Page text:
PATERSON, NJ- “He’s the best policeman I’ve ever seen,” 12-year old Isai told TAPinto Paterson referring to Police Chief Troy Oswald on Tuesday. And though the 25-year year veteran of the Paterson Police Department wasn’t necessarily fighting crime at the time, his actions were no less meaningful in efforts to keep Paterson safe.
While Oswald has built a career taking criminals off the streets, a role that even in his command position he clearly still relishes, and is actively involved in as part of what Police Director Jerry Speziale said is his style of “leading from the front,” on Tuesday night he was serving hot dogs in the pouring rain.
In what was its 35th year, Paterson once again took part in National Night Out, an annual nationwide occurrence that the original organizers, the National Association of Town Watch, calls “a community-building campaign that promotes police-community partnerships and neighborhood camaraderie to make our neighborhoods safer, more caring places to live.”
Traveling between events, Paterson Police Director Jerry Speziale said the night was about “building trust” an opportunity, he continued, that helps the police department “gel with the community.”
“National Night Out gives our officers another chance to interact with residents of all ages and backgrounds in a positive and fun way,” Deputy Chief Lourdes Phelan said earlier this week, giving acknowledgement that the idea of community policing, being visible in the neighborhoods and building meaningful relationships with residents, is not a new concept in Paterson.
Sequana Tanner, a local preschool teacher, who attended the community cookout at Triangle Village, the first stop of the evening, offered her belief that the event was an important one because law enforcement “needs to know who’s in the community.”
However, she added, meeting her neighbors was just as meaningful. “When you know each other you can keep each other safe.”
Unwilling to let the passing storm get in the way of meeting with community members, Oswald led the caravan of police and local officials, including Mayor Andre Sayegh and a number of his cabinet members, to an event hosted St Joseph’s Health, their second annual.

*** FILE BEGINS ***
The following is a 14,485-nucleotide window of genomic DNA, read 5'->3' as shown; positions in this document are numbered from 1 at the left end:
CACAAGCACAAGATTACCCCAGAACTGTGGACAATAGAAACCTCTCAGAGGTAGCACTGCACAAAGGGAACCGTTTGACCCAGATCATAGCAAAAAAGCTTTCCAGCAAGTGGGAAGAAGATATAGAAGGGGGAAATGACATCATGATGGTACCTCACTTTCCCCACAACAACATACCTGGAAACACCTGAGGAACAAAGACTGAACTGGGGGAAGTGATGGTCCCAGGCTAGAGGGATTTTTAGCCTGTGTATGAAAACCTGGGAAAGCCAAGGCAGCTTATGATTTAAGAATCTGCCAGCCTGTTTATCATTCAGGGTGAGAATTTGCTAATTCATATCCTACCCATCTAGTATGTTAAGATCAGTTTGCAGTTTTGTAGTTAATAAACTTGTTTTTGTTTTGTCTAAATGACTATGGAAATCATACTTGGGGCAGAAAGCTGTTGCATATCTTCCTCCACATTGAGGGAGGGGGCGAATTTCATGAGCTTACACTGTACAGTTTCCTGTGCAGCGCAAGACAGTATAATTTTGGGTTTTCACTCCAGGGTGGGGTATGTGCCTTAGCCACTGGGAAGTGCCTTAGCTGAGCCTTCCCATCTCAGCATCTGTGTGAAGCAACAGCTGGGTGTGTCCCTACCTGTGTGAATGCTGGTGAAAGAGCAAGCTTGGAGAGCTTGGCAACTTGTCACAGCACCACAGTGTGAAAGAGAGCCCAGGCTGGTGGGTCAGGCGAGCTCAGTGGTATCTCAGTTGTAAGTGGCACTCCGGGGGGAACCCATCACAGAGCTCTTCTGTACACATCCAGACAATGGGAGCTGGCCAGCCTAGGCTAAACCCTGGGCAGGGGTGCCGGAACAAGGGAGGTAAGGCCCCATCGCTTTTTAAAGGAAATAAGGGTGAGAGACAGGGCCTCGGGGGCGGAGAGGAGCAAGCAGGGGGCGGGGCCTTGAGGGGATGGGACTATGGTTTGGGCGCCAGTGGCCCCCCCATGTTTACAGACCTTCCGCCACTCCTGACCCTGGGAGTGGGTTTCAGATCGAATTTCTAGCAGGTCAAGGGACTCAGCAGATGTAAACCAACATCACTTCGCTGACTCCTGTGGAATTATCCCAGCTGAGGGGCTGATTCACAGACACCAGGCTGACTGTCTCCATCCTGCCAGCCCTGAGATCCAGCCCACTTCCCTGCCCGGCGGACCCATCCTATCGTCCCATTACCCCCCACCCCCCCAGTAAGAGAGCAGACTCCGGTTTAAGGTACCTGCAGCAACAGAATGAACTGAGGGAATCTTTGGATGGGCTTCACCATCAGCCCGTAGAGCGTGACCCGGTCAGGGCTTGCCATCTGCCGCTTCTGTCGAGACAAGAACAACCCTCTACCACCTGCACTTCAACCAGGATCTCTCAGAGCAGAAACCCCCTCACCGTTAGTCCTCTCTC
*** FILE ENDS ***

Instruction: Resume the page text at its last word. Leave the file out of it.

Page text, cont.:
“This celebration is a great way to thank our neighbors and residents,” said Assad Akhter who serves as the hospital’s director of community outreach. With the rain stopping and the inflatable rides filling Akhter, who also sits on the Passaic County Board of Freeholders, added that the night highlights the important partnership with public safety but is really “for the kids.”
Also eager to show the emphasis his half of Paterson’s public safety force places on community outreach was Chief Brian McDermott who, along with his entire on duty staff of more than 80 firefighters, spread across the city for “education and relationship building.”
In addition to handing out bracelets, children’s fire helmets, and more than 100 smoke detectors, as well as having volunteers cooking at three locations, McDermott reported that members of the department’s recruitment team were armed with iPads helping residents register for the upcoming state firefighter exam.
“We’re out here because our job is to be there for our residents, hopefully to build relationships and put a smile on some people’s faces,” Kyle Hughes, president of FMBA Local 2, the union that represents the city’s firefighters, said. “Well, ice cream will usually go a long way with that,” he added with a laugh. Based on the reactions of residents young and old alike witnessed by this reporter after receiving their ice cream the response Hughes predicted was dead on accurate.
Adding a bit of political star power to the evening’s festivities was U.S. Senator Cory Booker who made 6th Ward Councilman Al Abdelaziz’ movie night his only National Night Out visit. Asked about his decision to accept that invitation over all the others he received from towns statewide Booker shared his analyses that “Paterson is a community led city.”
“Tonight is about building an even stronger community,” Booker, whom several people in the crowd referred to as a future Presidential candidate, said. “You can’t lead the people if you don’t love the people,” Booker preached to an approving crowd, offering his belief that Paterson’s elected officials truly care about making an impact on their community.
Among those eager to welcome the national political figure to Paterson was Jennie Delgado, who saw the gathering as an opportunity to counteract what the media often portrays as a divide between police and the community.
“It’s important to show that they are here for the community,” Delgado said standing next to her son Jayden, 8. Echoing the words of other residents TAPinto spoke to Delgado suggested also that it’s as much up to residents to make a difference as it is the elected officials.
“If people want change they have to come out.”
“This is what one Paterson is all about,” Sayegh said between taking pictures and engaging with residents outside of School 25. “We are united in bringing our city back, and we are going to keep building on this momentum.”
Running through a partial list of positive and family friendly events happening simultaneously across the city, while giving a final nod to the significance Booker’s attendance, Sayegh concluded in his traditional upbeat tone, “Paterson is back on the map.”